Ronald Jackson's bedroom holds the signs of a young, earnest life cut short too soon in Baltimore.
An unboxed computer sits at the foot of his bed -- part of a school project. A news article about a slain middle-school classmate is taped on one wall; a memorial T-shirt of his grandmother hangs on another. There's a television and Sony PlayStation, which he enjoyed playing with friends. A couple of small bags of chips and cookies still lay next to his pillow Monday -- junk food he had planned to eat before bedtime Sunday.
But Ronald never made it to bed. About 9:30 p.m., the boy's mother asked him to run a simple errand: take a bunch of grapefruit across the street to an elderly neighbor's house. Moments later, she said, she heard gunshots, looked out the window and saw a man running away and her son lying on the sidewalk, screaming for help.
"I heard him hollering, 'Mom, I got shot!'" said Patricia Grant. As she rushed to her boy on the sidewalk, he was still conscious and talking to her. She said he told her not to cry. But she did, as police rushed to the block and paramedics took him to Maryland Shock Trauma Center. He died about an hour after he was shot, police said.
For now, Grant and Ronald's other relatives believe he was gunned down in a case of mistaken identity -- a tragic situation of a good deed met by violence. The shooting happened in the 1100 block of Myrtle Ave. in West Baltimore's Upton neighborhood, where Ronald had grown up.
The family called for justice and, less than 12 hours after Ronald's death, they invited local media outlets into their home for interviews.
Ronald was Baltimore's 221st homicide victim, and the seventh in seven days, according to figures compiled by The Baltimore Sun. He is also the city's 25th juvenile homicide victim and the fifth 14-year-old slain this year, the figures show.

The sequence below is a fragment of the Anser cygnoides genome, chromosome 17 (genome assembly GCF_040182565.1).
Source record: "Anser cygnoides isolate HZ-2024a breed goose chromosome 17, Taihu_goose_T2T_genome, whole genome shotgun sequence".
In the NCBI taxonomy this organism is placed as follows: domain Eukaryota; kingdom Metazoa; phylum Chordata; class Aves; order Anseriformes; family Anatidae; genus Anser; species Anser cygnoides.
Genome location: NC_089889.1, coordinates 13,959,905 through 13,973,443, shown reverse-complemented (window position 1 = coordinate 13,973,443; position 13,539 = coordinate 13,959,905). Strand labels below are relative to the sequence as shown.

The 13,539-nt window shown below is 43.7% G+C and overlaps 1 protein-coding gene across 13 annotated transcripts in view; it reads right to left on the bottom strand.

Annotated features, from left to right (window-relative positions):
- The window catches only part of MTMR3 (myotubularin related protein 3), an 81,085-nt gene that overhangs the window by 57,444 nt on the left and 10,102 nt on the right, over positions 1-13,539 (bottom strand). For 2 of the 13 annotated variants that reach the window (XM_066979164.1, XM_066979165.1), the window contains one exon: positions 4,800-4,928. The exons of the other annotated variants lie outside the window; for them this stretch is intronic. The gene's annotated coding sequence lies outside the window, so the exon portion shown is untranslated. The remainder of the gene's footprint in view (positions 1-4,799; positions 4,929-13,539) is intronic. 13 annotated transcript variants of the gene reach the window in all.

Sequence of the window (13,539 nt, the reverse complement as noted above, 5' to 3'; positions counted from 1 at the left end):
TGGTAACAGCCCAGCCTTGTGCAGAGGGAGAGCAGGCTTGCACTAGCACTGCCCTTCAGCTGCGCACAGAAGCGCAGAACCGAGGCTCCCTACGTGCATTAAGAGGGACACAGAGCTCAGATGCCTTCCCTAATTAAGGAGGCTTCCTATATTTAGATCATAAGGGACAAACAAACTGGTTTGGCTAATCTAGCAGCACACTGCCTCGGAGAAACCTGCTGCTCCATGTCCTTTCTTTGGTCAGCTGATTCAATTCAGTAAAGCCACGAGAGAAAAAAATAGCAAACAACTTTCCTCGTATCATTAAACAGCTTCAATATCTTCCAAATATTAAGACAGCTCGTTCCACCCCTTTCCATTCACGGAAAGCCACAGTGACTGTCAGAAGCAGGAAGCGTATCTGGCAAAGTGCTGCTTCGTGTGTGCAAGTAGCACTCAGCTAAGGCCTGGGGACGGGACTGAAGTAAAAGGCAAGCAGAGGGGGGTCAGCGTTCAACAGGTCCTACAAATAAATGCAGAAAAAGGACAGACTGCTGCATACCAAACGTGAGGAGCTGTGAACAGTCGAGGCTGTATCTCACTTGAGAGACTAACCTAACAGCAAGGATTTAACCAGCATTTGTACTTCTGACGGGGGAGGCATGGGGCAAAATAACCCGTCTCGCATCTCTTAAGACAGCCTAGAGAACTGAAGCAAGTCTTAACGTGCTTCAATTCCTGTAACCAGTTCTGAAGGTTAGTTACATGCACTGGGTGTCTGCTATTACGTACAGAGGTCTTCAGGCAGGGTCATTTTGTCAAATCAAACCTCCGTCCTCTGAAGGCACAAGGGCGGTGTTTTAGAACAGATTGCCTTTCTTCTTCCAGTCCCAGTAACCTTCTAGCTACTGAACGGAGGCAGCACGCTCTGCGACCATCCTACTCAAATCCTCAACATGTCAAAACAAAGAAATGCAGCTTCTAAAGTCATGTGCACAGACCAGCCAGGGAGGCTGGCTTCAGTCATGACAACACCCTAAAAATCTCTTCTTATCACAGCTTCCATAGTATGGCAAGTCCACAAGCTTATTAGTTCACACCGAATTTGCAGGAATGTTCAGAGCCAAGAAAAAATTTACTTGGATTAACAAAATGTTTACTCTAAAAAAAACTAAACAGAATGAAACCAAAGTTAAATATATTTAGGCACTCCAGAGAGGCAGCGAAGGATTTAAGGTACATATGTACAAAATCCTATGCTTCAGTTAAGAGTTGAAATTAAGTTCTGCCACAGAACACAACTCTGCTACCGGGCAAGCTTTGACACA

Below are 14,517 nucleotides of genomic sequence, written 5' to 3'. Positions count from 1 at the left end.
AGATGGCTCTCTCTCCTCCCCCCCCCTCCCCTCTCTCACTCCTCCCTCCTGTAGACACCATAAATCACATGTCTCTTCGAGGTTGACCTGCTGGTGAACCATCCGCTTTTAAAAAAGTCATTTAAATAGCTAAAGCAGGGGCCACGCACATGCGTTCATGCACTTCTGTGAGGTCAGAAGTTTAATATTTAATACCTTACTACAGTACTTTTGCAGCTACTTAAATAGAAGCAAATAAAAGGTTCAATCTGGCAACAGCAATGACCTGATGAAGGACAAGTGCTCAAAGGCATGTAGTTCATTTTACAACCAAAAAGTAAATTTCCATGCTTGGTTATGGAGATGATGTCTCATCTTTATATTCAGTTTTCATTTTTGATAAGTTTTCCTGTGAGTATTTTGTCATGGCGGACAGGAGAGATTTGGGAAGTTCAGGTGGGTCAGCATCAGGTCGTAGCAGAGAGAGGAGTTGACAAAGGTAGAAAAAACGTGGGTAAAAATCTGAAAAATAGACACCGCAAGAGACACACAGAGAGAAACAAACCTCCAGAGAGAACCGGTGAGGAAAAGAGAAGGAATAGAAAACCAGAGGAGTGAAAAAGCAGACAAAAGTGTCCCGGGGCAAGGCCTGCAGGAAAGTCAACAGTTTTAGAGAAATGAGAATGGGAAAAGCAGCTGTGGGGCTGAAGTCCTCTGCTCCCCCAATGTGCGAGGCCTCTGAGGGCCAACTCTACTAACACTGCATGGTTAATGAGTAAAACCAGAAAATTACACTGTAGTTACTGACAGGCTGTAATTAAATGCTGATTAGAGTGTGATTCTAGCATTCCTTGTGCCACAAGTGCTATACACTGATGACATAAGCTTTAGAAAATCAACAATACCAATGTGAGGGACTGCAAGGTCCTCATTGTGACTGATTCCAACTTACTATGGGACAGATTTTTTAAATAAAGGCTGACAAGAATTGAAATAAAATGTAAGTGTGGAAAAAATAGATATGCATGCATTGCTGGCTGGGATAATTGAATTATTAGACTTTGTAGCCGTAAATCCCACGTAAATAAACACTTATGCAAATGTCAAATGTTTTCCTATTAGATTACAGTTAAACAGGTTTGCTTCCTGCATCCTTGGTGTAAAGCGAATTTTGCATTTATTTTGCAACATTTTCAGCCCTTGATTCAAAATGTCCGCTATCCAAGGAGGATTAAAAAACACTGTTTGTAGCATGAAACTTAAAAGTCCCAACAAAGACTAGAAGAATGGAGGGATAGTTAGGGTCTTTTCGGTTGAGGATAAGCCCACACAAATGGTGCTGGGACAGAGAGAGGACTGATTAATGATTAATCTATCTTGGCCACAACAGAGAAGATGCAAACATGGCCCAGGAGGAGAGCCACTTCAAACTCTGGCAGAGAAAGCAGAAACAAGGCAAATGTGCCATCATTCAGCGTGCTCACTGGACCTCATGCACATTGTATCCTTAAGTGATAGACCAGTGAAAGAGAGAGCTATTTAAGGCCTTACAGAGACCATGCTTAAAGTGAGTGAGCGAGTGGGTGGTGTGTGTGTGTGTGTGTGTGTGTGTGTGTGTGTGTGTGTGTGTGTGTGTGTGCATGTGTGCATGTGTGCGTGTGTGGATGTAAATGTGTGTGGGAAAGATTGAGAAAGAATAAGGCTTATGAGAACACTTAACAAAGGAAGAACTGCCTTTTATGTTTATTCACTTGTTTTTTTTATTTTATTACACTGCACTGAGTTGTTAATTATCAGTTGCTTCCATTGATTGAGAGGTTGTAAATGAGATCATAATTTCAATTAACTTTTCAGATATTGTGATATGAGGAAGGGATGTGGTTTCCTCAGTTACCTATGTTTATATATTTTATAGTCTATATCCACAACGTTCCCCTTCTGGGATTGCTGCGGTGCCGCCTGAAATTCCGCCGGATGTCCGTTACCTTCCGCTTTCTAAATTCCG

Monday, Grant and her relatives and friends were numb from the shock of the loss of the boy they called Ronnie. The Booker T. Washington Middle School eighth-grader had two brothers and a sister. He was excited about drumming and had just been accepted into the school's marching band.
His uncle, Donald Grant, said he called him "Woo."
"He and my son grew up together," Donald Grant said, sitting next to the boy's mother on her living room couch Monday. His son is taking Ronald's death "really hard," he said. He said his nephew avoided gangs, drugs and violence, and police sources said he did not have a juvenile record.
"My sister can't get her son back, and I can't get my nephew back," Grant said. "We want justice done."
Terry Keels, who is engaged to Patricia Grant, said he has known Ronald for years and that he treated him like his own son. He showed a reporter the boy's bedroom, noting the awards for his schoolwork and the computer sitting in a brown cardboard box, unused.
The boy's nightstand was cluttered with a brush, deodorant, soap, lotion and papers. In a recent photo, he looks well-groomed and smiles brightly.
His bedsheets were rumpled, slept upon the previous night, but not by Ronald.
"The bed's a little messed up," Keels said. "One of his brothers slept here last night. He just wanted to be close."
The boy's classmates were shaken by his death. Two of his friends left school early Monday, and school officials made grief counselors available to the children.
"They were very distraught about his death," city schools spokeswoman Edie House said of the two children. "They have been with him through first grade."
Ronald was the second student from Booker T. Washington Middle killed this year. On April 14, eighth-grader Shawndreta Griffin was fatally shot at her boyfriend's East Baltimore rowhouse. Charles Jakes, 18, has been charged with first-degree murder. He told police her killing was a mistake, court documents say.
An article about Shawndreta's killing was taped to Jackson's wall. Keels said that Ronnie knew the girl and that she was a distant relative of the boy.
Aside from believing his death might be a case of mistaken identity, or possibly a botched robbery, Patricia Grant said she couldn't speculate why someone would want her son dead, and police declined to release a possible reason or motive.
Two of the grapefruits the boy had taken over to the neighbor's house remained on the top of the rowhouse's steps. Another two had rolled into the gutter. No one answered the door at the neighbor's house.
A splotch of dried blood on the sidewalk was the only outward sign of the violence that had occurred there the night before, which claimed the life of a West Baltimore boy running an errand for his mother.
Baltimore Sun reporter Justin Fenton contributed to this article.